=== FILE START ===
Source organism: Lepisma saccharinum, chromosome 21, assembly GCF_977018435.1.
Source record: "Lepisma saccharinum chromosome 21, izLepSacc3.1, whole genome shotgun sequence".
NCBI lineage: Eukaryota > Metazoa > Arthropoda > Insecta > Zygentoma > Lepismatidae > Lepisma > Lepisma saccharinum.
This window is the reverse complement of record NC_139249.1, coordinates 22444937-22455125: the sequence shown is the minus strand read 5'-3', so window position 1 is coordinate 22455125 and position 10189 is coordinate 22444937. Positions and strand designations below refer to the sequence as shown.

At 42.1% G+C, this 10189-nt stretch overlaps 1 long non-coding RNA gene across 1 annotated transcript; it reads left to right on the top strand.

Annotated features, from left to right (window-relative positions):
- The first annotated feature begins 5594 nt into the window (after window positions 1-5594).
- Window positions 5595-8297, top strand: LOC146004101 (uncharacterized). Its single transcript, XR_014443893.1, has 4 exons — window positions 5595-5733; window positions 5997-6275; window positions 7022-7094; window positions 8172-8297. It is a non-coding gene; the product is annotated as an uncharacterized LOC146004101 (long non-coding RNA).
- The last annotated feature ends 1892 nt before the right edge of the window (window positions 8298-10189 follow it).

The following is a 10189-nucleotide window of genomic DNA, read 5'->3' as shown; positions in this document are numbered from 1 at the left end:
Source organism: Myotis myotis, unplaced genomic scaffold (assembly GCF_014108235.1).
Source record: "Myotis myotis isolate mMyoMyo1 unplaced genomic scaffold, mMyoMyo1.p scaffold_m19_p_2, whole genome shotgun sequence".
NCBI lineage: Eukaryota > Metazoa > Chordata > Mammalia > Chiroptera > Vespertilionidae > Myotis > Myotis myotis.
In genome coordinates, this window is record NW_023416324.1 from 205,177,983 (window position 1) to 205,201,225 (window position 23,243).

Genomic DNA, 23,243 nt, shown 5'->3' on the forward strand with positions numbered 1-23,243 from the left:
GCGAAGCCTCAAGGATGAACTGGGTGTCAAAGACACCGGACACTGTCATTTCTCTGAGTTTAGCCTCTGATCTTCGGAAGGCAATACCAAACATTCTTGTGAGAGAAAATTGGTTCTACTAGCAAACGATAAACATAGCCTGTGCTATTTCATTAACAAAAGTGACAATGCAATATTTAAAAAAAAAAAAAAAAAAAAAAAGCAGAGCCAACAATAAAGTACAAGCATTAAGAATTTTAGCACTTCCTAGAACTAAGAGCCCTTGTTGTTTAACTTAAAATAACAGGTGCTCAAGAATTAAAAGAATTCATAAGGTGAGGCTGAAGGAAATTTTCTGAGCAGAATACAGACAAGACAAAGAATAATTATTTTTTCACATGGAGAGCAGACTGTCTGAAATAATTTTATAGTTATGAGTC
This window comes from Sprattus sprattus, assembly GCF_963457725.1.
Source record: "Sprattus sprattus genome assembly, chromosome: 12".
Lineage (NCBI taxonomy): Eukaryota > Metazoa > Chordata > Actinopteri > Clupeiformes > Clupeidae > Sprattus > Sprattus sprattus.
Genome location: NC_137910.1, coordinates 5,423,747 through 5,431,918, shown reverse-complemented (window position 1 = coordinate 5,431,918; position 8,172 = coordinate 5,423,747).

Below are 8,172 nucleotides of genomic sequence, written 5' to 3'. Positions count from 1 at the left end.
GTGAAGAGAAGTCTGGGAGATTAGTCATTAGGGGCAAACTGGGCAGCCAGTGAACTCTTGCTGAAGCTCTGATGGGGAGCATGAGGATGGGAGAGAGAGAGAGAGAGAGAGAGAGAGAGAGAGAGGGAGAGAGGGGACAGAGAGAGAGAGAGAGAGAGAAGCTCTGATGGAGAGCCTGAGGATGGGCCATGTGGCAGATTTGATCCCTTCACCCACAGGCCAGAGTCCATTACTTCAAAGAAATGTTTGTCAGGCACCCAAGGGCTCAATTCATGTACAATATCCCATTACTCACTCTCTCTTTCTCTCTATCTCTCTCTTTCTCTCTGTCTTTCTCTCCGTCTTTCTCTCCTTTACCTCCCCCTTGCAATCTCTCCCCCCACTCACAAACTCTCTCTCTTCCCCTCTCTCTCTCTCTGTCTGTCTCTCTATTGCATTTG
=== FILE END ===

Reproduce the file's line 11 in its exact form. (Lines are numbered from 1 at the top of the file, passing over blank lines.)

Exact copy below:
Source organism: Myotis myotis, unplaced genomic scaffold (assembly GCF_014108235.1).